Anticholinergic Drugs and Incident Dementia, Mild Cognitive Impairment and Cognitive Decline

A Meta-analysis

Nina T. Pieper; Carlota M. Grossi; Wei-Yee Chan; Yoon K. Loke; George M. Savva; Clara Haroulis; Nicholas Steel; Chris Fox; Ian D. Maidment; Antony J. Arthur; Phyo K. Myint; Toby O. Smith; Louise Robinson; Fiona E. Matthews; Carol Brayne; Kathryn Richardson


Age Ageing. 2020;49(6):939-947. 

In This Article



The study protocol was registered with PROSPERO (Registration:CRD42016039289). This systematic review and meta-analysis was reported according to the Meta-analyses of Observational Studies in Epidemiology guidelines.[18]

Search Strategy

An updated search from our 2014 review[16] was undertaken by one researcher (YKL) using Ovid SP MEDLINE and EMBASE between January 2013 and March 2016 (search terms given in Appendix 1), using recommended methods for updating searches.[19] Further studies identified using this search were automatically forwarded between March 2016 and April 2018. There were no language restrictions. The previous review search began in 2002 to capture studies using anticholinergic scales, with studies published before 2002 generally using serum anticholinergic activity (SAA).[20] We also re-evaluated all studies included in the previous review for inclusion in the current review[16] and re-screened abstracts from non-English and retrospective studies excluded from that review. References in published systematic reviews were hand searched, and we contacted experts within the field for further eligible studies.

Selection Criteria

Abstracts were independently assessed for inclusion by two researchers (NP and WYC or CH). Inclusion criteria were randomised controlled trials (RCTs) or observational studies investigating anticholinergic effects on human adults (using an anticholinergic scale[8,21,22] or specific anticholinergic drugs), on the following outcomes: (i) dementia, (ii) MCI or (iii) cognitive decline.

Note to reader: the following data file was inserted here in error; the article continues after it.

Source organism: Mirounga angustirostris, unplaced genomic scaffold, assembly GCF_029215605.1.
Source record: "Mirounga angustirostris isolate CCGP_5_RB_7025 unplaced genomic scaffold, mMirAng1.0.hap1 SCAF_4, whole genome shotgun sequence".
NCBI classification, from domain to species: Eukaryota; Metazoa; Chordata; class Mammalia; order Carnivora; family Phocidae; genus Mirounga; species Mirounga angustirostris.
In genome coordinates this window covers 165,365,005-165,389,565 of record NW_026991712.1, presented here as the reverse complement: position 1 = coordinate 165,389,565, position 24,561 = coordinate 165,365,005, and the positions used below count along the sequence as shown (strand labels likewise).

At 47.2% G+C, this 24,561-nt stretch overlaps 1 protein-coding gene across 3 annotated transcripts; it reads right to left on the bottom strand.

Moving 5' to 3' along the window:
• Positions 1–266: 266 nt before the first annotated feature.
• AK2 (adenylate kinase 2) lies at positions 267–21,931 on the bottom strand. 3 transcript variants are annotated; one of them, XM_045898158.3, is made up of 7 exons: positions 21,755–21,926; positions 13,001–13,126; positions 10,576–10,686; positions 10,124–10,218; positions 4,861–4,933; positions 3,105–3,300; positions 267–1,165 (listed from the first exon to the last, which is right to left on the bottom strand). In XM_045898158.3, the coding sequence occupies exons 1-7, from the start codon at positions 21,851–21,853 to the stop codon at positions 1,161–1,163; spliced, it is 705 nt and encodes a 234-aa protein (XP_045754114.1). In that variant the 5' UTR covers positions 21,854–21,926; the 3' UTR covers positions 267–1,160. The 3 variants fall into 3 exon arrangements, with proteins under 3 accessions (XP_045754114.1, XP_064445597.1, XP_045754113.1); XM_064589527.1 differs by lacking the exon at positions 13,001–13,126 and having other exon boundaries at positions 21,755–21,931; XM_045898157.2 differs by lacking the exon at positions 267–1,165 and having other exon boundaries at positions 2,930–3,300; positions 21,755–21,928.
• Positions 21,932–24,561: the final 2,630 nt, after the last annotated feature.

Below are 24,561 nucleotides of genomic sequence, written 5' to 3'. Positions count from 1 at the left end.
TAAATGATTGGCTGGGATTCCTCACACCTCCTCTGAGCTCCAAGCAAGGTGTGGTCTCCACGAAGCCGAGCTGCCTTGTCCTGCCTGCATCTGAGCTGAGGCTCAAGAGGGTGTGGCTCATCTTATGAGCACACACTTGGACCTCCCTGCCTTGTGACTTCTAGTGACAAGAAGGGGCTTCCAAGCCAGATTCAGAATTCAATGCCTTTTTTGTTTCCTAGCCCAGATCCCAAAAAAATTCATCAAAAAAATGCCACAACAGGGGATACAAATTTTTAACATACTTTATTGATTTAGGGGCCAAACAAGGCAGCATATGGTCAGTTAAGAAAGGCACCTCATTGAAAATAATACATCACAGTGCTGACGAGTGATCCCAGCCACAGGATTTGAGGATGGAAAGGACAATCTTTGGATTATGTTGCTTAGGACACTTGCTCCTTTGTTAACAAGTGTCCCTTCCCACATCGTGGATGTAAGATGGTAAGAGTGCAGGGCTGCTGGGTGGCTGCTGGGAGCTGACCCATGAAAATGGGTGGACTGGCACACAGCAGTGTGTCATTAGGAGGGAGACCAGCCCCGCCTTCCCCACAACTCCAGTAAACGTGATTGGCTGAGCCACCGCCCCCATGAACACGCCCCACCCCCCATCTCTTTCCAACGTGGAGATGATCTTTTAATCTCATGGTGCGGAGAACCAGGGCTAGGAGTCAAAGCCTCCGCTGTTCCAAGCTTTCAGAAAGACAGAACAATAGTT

Exclusion criteria were <12 weeks follow-up between measurement of drug exposure and outcome; cross-sectional studies, case reports, literature reviews, clinical audits, editorials and conference abstracts; mean participant age less than 50 years; anticholinergic exposure based on SSA alone (due to inconsistent relationships with cognitive outcomes[23]); and studies including mostly participants with existing dementia.

Data Extraction

The following were independently extracted by two researchers (NP and WYC or CH): study design, data source, country, proportion of male participants, mean participant age, number of participants, definition of anticholinergic drug, primary exposure measure, length of follow-up time, effects on cognitive outcomes (as odds ratios [OR], hazard ratios or raw data that could be converted into an OR) and covariates included in multivariable analysis. Authors were contacted for additional data when studies provided insufficient data for calculating an OR. The extracted information was reviewed by two statisticians (KR and CG) and discrepancies resolved by consensus.